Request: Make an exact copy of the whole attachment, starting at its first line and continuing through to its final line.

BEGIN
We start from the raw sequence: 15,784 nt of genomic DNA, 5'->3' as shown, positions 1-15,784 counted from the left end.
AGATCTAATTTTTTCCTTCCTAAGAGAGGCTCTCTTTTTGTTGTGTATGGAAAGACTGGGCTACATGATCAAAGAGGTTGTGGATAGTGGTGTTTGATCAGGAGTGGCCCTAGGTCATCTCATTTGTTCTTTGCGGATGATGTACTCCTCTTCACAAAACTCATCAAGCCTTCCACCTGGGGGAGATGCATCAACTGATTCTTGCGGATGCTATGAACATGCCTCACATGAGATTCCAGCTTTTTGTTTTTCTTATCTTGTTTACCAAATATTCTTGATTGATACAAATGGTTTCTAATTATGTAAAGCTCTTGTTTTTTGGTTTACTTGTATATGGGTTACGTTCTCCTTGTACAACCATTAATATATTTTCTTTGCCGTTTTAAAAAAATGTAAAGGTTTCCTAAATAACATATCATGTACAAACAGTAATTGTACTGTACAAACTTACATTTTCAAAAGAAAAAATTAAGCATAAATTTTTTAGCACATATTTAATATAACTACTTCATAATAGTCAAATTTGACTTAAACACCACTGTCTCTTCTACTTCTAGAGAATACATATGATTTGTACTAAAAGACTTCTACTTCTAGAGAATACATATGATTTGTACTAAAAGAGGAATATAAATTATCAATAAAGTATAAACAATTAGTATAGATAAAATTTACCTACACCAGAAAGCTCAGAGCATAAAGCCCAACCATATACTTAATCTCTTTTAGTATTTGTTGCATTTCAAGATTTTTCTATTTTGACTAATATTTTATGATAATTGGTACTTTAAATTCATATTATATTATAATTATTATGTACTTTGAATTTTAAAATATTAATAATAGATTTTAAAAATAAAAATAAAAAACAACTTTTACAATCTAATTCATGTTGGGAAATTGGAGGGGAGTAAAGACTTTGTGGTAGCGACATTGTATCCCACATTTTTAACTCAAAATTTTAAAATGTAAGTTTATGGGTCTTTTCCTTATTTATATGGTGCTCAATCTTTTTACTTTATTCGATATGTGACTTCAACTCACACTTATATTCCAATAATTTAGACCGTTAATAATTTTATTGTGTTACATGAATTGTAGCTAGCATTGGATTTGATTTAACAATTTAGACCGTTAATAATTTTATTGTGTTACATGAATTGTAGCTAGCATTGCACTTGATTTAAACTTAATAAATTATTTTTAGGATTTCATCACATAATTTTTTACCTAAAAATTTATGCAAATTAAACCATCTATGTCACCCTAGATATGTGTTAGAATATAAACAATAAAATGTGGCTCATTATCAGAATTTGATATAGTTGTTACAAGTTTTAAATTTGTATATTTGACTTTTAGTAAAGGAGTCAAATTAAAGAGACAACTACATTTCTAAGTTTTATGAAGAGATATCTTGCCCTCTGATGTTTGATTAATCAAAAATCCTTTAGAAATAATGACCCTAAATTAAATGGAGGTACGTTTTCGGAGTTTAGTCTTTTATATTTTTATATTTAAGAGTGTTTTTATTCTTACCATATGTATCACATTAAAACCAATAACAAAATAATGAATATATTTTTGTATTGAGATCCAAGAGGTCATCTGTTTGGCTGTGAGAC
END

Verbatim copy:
We start from the raw sequence: 15,784 nt of genomic DNA, 5'->3' as shown, positions 1-15,784 counted from the left end.
AGATCTAATTTTTTCCTTCCTAAGAGAGGCTCTCTTTTTGTTGTGTATGGAAAGACTGGGCTACATGATCAAAGAGGTTGTGGATAGTGGTGTTTGATCAGGAGTGGCCCTAGGTCATCTCATTTGTTCTTTGCGGATGATGTACTCCTCTTCACAAAACTCATCAAGCCTTCCACCTGGGGGAGATGCATCAACTGATTCTTGCGGATGCTATGAACATGCCTCACATGAGATTCCAGCTTTTTGTTTTTCTTATCTTGTTTACCAAATATTCTTGATTGATACAAATGGTTTCTAATTATGTAAAGCTCTTGTTTTTTGGTTTACTTGTATATGGGTTACGTTCTCCTTGTACAACCATTAATATATTTTCTTTGCCGTTTTAAAAAAATGTAAAGGTTTCCTAAATAACATATCATGTACAAACAGTAATTGTACTGTACAAACTTACATTTTCAAAAGAAAAAATTAAGCATAAATTTTTTAGCACATATTTAATATAACTACTTCATAATAGTCAAATTTGACTTAAACACCACTGTCTCTTCTACTTCTAGAGAATACATATGATTTGTACTAAAAGACTTCTACTTCTAGAGAATACATATGATTTGTACTAAAAGAGGAATATAAATTATCAATAAAGTATAAACAATTAGTATAGATAAAATTTACCTACACCAGAAAGCTCAGAGCATAAAGCCCAACCATATACTTAATCTCTTTTAGTATTTGTTGCATTTCAAGATTTTTCTATTTTGACTAATATTTTATGATAATTGGTACTTTAAATTCATATTATATTATAATTATTATGTACTTTGAATTTTAAAATATTAATAATAGATTTTAAAAATAAAAATAAAAAACAACTTTTACAATCTAATTCATGTTGGGAAATTGGAGGGGAGTAAAGACTTTGTGGTAGCGACATTGTATCCCACATTTTTAACTCAAAATTTTAAAATGTAAGTTTATGGGTCTTTTCCTTATTTATATGGTGCTCAATCTTTTTACTTTATTCGATATGTGACTTCAACTCACACTTATATTCCAATAATTTAGACCGTTAATAATTTTATTGTGTTACATGAATTGTAGCTAGCATTGGATTTGATTTAACAATTTAGACCGTTAATAATTTTATTGTGTTACATGAATTGTAGCTAGCATTGCACTTGATTTAAACTTAATAAATTATTTTTAGGATTTCATCACATAATTTTTTACCTAAAAATTTATGCAAATTAAACCATCTATGTCACCCTAGATATGTGTTAGAATATAAACAATAAAATGTGGCTCATTATCAGAATTTGATATAGTTGTTACAAGTTTTAAATTTGTATATTTGACTTTTAGTAAAGGAGTCAAATTAAAGAGACAACTACATTTCTAAGTTTTATGAAGAGATATCTTGCCCTCTGATGTTTGATTAATCAAAAATCCTTTAGAAATAATGACCCTAAATTAAATGGAGGTACGTTTTCGGAGTTTAGTCTTTTATATTTTTATATTTAAGAGTGTTTTTATTCTTACCATATGTATCACATTAAAACCAATAACAAAATAATGAATATATTTTTGTATTGAGATCCAAGAGGTCATCTGTTTGGCTGTGAGAC